Overall Assessment and Works in Progress: Labour Migration Largely Liberalised – Integration Policy Lacks Momentum
The SVR’s annual report examines Germany’s transformation to a modern immigration country over the past five years: progress has been made in migration policy while integration policy is characterised by ambivalence. In the area of education in particular there is still a great need for action. The SVR also sees the need for an overall migration policy strategy and recommends a National Migration Action Plan. The SVR Integration Barometer once again shows a positive integration climate. For the first time, the survey includes questions about religious diversity: the majority favours equal treatment of religions; ‘special treatment’ for religious reasons is viewed with scepticism.
Berlin, 29 April 2014. In the annual report presented today, the Expert Council of German Foundations on Integration and Migration provides an overall assessment of the migration and integration policy of the last five years. The researchers draw a positive conclusion in relation to immigration management, a paradigm shift is evident particularly in terms of labour migration policy. “Germany has transformed itself from an ‘outsider’ to a ‘model student’: the legal possibilities for the immigration of highly skilled and highly qualified workers were eased to a large extent in 2012 and are now among the most liberal in the western industrial countries,” said Prof. Dr. Christine Langenfeld, Chairwoman of the Expert Council of German Foundations on Integration and Migration (SVR). In just a few short years, restrictive legislation has been eased, turning Germany into a liberal immigration country.
Despite this overall positive assessment of migration policy, in the SVR’s view, there is still a flaw: no dialogue about an overall migration policy strategy has taken place to date. There is no consistent migration policy based on qualified analyses of future demographic, economic and social trends that doesn’t consider people’s motives for immigration separately (work, study, refugees, family reunification), but sees and manages the big picture. “A National Migration Action Plan could help create this kind of comprehensive migration policy,” explained Langenfeld. “The National Migration Action Plan would be Germany’s calling card for immigration and integration policy and serve as the basis for a migration policy communication concept. Far too little is still known abroad about the significant innovations that have been made in migration policy. The regulations shouldn’t be swept under the shop rug but should finally be prominently displayed in Germany’s shop window,” said the SVR Chairwoman.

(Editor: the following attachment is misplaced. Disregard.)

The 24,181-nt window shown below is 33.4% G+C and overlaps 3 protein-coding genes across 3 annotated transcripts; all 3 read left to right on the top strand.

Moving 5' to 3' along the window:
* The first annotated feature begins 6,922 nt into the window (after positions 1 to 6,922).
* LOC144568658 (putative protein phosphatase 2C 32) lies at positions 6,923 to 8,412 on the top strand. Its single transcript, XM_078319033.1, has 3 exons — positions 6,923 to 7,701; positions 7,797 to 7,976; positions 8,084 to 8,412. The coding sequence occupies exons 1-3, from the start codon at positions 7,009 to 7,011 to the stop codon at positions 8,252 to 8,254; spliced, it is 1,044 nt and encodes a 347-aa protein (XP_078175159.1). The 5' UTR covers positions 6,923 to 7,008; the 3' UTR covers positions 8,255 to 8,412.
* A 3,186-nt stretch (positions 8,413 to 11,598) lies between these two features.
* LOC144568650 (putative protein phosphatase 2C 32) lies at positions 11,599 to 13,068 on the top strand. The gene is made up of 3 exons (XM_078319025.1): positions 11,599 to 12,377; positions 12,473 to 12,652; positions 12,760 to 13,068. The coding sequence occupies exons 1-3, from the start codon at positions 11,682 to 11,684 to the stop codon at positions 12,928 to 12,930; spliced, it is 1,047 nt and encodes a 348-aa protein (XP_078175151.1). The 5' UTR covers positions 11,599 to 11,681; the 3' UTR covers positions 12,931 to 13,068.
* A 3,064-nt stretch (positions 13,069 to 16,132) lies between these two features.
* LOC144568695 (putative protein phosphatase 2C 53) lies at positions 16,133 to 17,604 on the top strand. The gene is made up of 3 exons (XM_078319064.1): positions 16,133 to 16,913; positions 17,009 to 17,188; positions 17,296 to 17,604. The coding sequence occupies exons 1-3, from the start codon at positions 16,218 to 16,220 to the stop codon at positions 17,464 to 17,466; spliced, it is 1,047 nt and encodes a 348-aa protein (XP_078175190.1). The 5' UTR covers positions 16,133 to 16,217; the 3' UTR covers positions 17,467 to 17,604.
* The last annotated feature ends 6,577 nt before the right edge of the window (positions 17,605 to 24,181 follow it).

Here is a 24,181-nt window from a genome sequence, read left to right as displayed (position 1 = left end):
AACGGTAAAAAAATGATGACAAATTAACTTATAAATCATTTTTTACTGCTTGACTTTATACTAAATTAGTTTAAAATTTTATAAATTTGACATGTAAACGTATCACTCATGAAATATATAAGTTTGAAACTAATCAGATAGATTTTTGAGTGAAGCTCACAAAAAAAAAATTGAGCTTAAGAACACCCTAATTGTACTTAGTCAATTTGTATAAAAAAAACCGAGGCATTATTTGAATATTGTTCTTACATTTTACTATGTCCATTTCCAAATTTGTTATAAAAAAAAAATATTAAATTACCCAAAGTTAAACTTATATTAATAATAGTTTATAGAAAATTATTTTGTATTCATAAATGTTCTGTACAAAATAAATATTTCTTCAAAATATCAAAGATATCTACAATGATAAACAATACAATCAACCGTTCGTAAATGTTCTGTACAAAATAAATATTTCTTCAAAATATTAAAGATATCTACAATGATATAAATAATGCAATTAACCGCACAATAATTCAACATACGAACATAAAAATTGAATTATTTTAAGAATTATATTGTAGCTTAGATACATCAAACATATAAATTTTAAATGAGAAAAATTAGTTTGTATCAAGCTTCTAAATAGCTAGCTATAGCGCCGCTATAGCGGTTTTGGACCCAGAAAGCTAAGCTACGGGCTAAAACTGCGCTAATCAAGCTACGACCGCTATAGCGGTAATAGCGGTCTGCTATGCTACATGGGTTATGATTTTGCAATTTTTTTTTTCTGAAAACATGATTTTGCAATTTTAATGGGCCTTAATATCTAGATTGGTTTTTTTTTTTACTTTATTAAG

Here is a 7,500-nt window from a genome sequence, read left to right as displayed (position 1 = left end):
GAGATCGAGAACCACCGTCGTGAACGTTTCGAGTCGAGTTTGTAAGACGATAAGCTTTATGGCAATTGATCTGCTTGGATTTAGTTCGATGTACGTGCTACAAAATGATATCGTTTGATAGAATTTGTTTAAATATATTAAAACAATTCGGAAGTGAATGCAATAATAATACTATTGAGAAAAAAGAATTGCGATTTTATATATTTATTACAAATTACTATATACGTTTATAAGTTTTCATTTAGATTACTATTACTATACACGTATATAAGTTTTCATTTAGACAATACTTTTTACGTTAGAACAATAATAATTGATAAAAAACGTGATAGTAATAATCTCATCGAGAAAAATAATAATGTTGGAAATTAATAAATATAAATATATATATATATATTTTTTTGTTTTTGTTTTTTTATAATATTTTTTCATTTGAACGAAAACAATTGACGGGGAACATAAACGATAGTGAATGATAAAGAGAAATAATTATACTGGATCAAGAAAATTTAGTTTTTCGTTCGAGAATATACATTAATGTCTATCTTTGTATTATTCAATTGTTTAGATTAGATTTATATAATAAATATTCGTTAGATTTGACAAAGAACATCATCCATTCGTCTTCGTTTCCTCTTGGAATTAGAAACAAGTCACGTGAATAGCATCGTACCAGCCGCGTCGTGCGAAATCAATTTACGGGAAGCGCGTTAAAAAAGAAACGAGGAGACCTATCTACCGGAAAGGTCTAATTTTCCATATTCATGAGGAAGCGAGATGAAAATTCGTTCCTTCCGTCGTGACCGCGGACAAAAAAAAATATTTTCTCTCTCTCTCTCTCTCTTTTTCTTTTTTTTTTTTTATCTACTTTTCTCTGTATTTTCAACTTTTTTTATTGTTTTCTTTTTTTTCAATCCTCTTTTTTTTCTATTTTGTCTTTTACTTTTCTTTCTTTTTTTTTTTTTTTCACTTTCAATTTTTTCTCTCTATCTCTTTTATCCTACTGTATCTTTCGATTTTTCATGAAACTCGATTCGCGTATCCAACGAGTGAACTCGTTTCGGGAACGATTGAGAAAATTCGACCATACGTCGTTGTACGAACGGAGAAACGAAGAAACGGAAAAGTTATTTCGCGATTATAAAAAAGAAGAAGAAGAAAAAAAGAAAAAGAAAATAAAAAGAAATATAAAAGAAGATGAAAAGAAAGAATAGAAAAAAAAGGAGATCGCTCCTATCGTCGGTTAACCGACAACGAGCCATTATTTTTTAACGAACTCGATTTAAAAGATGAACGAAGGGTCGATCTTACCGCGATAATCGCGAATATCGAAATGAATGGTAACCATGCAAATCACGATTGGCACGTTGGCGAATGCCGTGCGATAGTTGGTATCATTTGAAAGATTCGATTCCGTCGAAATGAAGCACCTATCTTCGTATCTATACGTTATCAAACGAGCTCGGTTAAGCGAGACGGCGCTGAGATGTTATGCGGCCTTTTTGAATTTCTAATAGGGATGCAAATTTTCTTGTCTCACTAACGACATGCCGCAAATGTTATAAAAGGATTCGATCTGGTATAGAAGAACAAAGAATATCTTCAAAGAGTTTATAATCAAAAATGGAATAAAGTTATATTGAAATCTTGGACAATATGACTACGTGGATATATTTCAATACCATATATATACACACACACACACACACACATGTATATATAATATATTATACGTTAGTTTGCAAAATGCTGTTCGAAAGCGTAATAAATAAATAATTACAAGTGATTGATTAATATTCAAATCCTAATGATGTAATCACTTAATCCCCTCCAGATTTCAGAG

Many positive developments in the area of integration but also many negative aspects were identified by the SVR. “Several successful initiatives continue to be offset with works in progress and missed opportunities,” said Langenfeld. The SVR’s assessment is rather sobering in the key area of education: pupils with a migration background still lag far behind in performance despite improved scores on international performance tests (PISA, IGLU, TIMSS). “Schools, as an institution, are not yet nearly effective enough at remotely compensating for the initial disadvantages of pupils with a migration background,” emphasised Langenfeld. “This challenge has to be tackled more resolutely. More has to be done to create equal opportunities for pupils with a migration background and pupils from socially disadvantaged families,” said Langenfeld. Classroom instruction has to be structured more around individual needs so that pupils can be supported based on their strengths and weaknesses. To reach this goal, the SVR recommends improving education and training of teachers to prepare them to deal better with a diverse student body. Increasing the number of high quality, all-day activities at schools 2 must be encouraged and language acquisition at day care and schools coordinated better. In addition, a valid and uniform way to determine language acquisition needs is required in Germany’s federal education system.
The Recognition Act (Anerkennungsgesetz) has not yet been implemented uniformly
The independent Expert Council’s assessment of the Recognition Act, which has been in force for two years now, had mixed results. For the first time, people have a legal right to have a vocational degree obtained abroad reviewed to determine if it is equivalent to a German degree. The aim is to facilitate integration of immigrants into the job market consistent with their qualifications. “The law itself is a milestone but there are still difficulties with implementation,” said Langenfeld. The goal of creating laws that are standardised and efficient nationwide for the recognition of foreign professional qualifications has not yet been reached. The pace of adoption of the state-level recognition laws in individual Länder is slow; it has not yet been implemented in two Länder (Schleswig-Holstein, Sachsen-Anhalt). A few Länder are insisting on using existing laws for the recognition of professions that fall under their jurisdiction instead of implementing possible improvements. It is also unclear to what extent the Länder mutually accept recognition of a degree. “This must be guaranteed. Anything else would be counterproductive and thwart the overarching aim of improving and simplifying the recognition process,” said Langenfeld.